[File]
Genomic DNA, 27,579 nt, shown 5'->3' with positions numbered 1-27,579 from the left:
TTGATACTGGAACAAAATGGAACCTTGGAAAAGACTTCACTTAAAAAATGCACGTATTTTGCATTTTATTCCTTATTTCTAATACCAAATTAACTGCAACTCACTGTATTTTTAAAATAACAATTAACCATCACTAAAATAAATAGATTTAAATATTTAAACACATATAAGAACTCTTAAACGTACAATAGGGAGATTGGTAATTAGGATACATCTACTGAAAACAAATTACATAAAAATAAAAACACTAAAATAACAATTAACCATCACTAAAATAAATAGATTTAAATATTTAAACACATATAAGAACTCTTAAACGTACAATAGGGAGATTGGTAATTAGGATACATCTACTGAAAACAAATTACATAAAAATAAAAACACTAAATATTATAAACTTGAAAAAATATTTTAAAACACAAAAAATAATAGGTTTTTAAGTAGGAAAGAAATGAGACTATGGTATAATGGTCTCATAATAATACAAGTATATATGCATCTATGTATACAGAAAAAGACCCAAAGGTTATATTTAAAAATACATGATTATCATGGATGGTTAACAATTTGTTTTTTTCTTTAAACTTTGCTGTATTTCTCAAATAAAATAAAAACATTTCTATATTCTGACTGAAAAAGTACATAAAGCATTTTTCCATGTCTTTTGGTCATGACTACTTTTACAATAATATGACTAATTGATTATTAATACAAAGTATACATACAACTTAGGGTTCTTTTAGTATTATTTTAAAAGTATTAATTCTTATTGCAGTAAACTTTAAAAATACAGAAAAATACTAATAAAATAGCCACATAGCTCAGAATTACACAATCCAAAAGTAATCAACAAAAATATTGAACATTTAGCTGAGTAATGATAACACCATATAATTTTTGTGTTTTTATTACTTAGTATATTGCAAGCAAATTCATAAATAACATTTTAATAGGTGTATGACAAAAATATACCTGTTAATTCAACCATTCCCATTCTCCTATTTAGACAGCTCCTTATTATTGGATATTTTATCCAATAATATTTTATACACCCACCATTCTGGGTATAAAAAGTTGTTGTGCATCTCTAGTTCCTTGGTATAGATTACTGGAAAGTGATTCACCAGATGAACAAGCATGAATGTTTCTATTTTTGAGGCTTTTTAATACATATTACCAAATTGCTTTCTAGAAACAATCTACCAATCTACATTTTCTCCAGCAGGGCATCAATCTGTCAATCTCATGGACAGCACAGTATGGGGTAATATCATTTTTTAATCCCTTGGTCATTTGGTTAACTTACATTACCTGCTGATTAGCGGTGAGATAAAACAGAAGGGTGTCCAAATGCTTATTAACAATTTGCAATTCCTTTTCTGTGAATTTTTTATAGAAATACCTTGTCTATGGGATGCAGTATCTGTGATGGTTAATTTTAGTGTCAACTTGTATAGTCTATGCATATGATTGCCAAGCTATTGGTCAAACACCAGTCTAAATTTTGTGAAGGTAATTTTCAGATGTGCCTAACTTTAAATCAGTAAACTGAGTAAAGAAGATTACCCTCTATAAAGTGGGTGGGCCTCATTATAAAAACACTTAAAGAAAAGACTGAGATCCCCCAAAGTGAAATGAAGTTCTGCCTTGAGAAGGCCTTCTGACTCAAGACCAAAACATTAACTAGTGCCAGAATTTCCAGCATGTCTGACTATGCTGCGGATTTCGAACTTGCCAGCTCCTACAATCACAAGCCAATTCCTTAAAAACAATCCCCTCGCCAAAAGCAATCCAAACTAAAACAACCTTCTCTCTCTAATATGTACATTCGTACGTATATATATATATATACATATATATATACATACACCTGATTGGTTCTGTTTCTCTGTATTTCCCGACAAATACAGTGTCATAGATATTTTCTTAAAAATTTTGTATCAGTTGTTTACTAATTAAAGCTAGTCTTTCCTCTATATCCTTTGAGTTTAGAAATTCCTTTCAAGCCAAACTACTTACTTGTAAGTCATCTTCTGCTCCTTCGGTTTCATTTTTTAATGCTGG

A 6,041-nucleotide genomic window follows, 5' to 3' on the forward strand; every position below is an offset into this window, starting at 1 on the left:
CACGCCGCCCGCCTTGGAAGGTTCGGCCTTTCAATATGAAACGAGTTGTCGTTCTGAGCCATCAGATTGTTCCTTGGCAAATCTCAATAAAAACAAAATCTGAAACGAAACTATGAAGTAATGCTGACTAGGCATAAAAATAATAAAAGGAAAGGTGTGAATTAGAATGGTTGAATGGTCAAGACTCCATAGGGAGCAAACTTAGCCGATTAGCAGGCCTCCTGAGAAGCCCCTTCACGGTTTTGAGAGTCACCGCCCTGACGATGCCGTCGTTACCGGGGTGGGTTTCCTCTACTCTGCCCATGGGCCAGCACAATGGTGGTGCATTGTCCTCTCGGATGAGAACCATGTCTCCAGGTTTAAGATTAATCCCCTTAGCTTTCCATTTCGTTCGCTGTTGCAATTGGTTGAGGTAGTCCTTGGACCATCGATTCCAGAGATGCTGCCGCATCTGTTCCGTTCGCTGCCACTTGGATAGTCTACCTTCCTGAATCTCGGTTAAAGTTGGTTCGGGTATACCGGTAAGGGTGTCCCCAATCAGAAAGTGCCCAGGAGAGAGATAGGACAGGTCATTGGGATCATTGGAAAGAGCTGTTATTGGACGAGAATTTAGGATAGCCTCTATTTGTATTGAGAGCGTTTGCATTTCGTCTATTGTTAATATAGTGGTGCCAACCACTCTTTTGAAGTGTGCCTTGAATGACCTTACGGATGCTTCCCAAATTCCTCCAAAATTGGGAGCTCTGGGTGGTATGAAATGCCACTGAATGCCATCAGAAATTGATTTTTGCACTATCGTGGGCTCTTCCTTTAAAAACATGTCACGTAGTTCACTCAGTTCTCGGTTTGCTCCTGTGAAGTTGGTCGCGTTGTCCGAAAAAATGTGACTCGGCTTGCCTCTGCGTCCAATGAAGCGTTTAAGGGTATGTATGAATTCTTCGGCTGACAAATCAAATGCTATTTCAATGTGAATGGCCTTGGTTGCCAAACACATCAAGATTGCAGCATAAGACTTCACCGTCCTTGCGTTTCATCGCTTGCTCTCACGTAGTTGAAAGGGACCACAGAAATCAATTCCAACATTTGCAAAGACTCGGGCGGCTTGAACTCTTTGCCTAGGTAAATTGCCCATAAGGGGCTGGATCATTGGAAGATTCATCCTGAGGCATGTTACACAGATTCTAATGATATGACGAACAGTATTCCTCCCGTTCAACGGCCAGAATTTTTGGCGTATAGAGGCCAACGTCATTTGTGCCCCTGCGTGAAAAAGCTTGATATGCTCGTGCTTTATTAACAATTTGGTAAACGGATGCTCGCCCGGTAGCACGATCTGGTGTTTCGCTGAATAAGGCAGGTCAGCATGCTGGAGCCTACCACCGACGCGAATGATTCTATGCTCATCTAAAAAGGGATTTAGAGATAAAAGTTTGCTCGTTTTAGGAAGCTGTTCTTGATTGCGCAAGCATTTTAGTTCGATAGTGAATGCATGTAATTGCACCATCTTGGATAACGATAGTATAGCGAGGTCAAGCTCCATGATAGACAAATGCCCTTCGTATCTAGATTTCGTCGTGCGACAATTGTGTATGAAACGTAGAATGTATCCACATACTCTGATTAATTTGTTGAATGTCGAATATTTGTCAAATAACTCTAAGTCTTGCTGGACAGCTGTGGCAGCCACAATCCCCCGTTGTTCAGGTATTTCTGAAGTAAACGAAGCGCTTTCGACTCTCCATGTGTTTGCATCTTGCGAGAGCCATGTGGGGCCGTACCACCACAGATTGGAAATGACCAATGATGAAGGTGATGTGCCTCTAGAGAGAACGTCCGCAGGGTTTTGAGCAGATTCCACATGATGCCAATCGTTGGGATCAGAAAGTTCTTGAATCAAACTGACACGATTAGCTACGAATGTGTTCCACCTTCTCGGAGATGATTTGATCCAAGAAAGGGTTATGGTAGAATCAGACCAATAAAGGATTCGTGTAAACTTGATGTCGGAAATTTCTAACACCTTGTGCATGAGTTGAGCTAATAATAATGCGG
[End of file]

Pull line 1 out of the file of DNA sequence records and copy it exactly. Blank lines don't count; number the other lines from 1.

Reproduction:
Genomic DNA, 27,579 nt, shown 5'->3' with positions numbered 1-27,579 from the left: